Book Review: Midnight at the Barclay Hotel by Fleur T. Bradley
By Jenny MaloneyAugust 26, 2020
In Midnight at the Barclay Hotel, JJ Jacobson convinces his mom to accept a surprise invitation to an all-expenses-paid weekend getaway at the illustrious Barclay Hotel. He never imagined that he’d find himself in the midst of a murder mystery…
The embossed invitations are delivered by courier to five distinct individuals on a Tuesday: a cowboy, a librarian, a Chief Executive Officer, an actress, and a detective. These five people are to be congratulated because they are the winners of a weekend getaway to the Barclay Hotel. At first, the CEO and the detective aren’t convinced they should go – but then the CEO’s son, JJ, and the detective’s granddaughter, Penny, make convincing arguments for a weekend away…and the kids convince the adults to let them tag along.
But when JJ and Penny arrive, they quickly realize that everything is not as it seems in the Barclay Hotel. Rumors of ghosts abound. And Mr. Barclay himself, the hotel owner has been recently murdered with JJ’s mother as one of the potential suspects. With the help of Penny’s investigative skills and the inside knowledge of the hotel from Emma, who lives at the hotel, JJ sets out to clear his mother’s name and maybe catch a ghost or two in the process.
Midnight at the Barclay Hotel by Fleur T. Bradley is not only fun and sweet – despite murder and mayhem – but is a great introduction to the mystery genre for middle-grade readers. Bradley, who focuses on creating action-packed stories for reluctant readers, brings a lot of heart, intrigue, and (of course) mystery to her newest novel.
The Barclay Hotel gives a lot of nods to the Stanley Hotel – the central hotel in Stephen King’s The Shining. It’s located in Colorado. It’s infested with ghosts. And now it’s owner, Mr. Barclay, appears to have been murdered. Now, the cowboy, the CEO, the actress, and the librarian find themselves suspected of poisoning the deceased owner. All have motive. All have means. All have opportunity.
And Mr. Barclay seems to have prepared a contingency plan for his untimely demise.
Mr. Clark, Barclay’s butler, explains the situation:
“Please give me a chance to explain Mr. Barclay’s intention for this game,” Mr. Clark said, slightly irritated. This conversation was getting away from him. “The police did a preliminary investigation and Mr. Barclay’s physician attended as well. Both concluded that Mr. Barclay’s death was caused by a heart attack. But I know it was really death by poison!”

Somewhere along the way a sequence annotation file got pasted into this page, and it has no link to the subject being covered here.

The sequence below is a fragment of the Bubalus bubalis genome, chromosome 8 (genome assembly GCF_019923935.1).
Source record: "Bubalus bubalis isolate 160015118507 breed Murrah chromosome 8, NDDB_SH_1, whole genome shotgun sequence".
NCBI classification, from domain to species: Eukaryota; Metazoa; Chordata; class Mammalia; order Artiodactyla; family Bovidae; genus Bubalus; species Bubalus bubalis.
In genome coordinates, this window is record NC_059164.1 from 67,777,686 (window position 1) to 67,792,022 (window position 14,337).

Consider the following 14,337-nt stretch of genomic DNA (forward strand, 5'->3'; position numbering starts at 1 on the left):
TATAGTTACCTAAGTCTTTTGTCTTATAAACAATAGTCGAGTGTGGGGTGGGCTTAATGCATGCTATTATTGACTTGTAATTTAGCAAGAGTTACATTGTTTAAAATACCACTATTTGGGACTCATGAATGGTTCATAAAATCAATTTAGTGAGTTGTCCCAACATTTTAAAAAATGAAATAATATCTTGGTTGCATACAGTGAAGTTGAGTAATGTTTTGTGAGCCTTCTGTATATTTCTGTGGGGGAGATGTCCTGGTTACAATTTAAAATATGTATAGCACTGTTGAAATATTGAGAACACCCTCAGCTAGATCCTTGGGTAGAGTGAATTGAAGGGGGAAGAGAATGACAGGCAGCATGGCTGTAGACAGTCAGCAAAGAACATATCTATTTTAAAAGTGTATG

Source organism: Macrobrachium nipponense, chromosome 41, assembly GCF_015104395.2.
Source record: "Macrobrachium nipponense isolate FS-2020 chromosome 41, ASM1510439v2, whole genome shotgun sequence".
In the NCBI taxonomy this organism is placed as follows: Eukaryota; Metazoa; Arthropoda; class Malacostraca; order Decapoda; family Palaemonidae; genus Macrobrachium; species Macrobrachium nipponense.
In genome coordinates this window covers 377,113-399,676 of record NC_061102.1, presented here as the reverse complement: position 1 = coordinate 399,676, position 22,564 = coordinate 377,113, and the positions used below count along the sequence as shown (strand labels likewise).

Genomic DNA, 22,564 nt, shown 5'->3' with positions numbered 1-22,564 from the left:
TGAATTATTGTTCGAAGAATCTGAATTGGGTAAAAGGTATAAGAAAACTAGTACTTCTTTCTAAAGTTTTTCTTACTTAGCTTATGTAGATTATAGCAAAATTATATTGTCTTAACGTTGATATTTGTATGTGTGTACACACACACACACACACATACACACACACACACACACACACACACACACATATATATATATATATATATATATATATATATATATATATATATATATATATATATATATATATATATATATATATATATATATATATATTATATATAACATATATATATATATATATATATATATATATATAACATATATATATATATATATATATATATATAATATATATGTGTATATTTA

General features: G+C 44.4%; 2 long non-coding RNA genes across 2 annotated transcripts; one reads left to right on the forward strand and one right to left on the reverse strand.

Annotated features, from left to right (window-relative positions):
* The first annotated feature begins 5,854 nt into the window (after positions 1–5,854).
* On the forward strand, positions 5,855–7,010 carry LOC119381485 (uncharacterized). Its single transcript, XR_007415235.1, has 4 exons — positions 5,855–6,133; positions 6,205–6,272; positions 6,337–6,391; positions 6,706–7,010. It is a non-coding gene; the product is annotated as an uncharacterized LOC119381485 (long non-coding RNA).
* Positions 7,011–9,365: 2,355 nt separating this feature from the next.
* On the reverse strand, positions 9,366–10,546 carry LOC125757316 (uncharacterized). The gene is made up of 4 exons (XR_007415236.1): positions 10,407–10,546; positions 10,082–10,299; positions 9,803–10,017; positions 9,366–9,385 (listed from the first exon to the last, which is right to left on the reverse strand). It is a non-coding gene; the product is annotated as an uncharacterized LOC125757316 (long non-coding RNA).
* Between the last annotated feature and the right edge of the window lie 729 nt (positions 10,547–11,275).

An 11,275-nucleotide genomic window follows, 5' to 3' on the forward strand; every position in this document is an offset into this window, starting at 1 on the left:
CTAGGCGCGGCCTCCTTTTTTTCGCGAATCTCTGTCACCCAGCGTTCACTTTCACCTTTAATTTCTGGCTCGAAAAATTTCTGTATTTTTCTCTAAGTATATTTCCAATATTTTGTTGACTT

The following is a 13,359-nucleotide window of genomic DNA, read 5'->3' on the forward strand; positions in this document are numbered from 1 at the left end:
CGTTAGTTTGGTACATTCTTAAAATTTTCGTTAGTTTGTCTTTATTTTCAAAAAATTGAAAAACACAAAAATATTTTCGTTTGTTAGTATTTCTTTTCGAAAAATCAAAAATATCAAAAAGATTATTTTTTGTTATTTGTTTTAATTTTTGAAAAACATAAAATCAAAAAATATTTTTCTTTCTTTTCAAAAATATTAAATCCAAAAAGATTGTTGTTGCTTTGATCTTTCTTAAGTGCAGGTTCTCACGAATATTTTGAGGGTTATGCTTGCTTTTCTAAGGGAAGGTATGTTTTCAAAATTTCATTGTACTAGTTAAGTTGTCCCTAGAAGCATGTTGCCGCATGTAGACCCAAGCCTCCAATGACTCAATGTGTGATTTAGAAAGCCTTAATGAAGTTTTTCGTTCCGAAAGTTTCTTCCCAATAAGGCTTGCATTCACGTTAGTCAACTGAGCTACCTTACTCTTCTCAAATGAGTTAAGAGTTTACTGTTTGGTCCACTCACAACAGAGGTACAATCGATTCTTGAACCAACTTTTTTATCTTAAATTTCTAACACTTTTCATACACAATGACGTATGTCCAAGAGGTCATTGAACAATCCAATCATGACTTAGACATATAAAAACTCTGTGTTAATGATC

There was a dramatic gasp, coming from the actress in residence, Ms. Fleming. “Murder. Poisoning means murder,” she added, stating the obvious.
“Who said he was poisoned?” the detective countered.
“I requested that the police revisit this matter, so the medical examiner did an autopsy,” Mr. Clark said. His face was sad. “It was indeed poison that killed Mr. Barclay.”
“That’s murder all right,” Penny whispered, so only JJ could hear.
“Crime scene investigators have already been here at the hotel. Detectives wil be coming on Monday to gather evidence and question witnesses,” said Mr. Clark. “However, Mr. Barclay was sure you – the four suspects and one detective – could solve the murder this weekend.”
What Mr. Barclay did not anticipate was the participation of three kid ‘stragglers’ jumping into the investigation. JJ knows his mother is no killer. Teaming with Penny and Emma, JJ sets out to clear his mom’s name. Together, they hatch a plan to investigate the adults.
But the kids may be in a little over their heads.
There is more to Barclay Hotel than meets the eye. A ghostly woman has been spotted in the library. There are various traps and “games” throughout the hotel – so even though there is a Cupcake Shoppe and a bowling alley, there are plenty of opportunities to get into trouble.
Take, for example, the elevators. On the way down to the bowling alley, JJ and Penny get trapped in the elevator. No one can hear them. The temperature is climbing. Is the killer trying to trap them? Then a grid with nine squares appears on an electronic pad within the elevator.
Penny studied the pad with the nine squares. “It looks like tic-tac-toe.”
“Maybe if we play, it will let us out of the elevator,” JJ said.
Tic-tac-toe looks easy. But it’s a lot harder to win than it seems.
“Do you know how to beat the game?” Penny asked JJ.
JJ said, “It’s been a long time since I played…I think if you start you have the advantage.” The air was getting stuffier by the second. They had to hurry.
After a moment of hesitation, Penny touched the center square. A circle marked the spot.
The top right showed an X. Penny responded with a circle in the bottom corner. The game continued but ended in a tie. And then the board cleared. This time JJ played, but the game just kept coming to a stalemate. No one was winning. And what was worse, the computer seemed to get frustrated, speeding up its answers, the pad feeling warm to the touch.
Fleur T. Bradley’s Midnight at the Barclay Hotel is an ideal introduction to the mystery novel for kiddos. Many Agatha Christie references are sprinkled throughout the story. Both active middle-grade readers and reluctant middle-grade readers will find a lot to enjoy here – action, puzzles, ghosts, and murder. What’s not to love?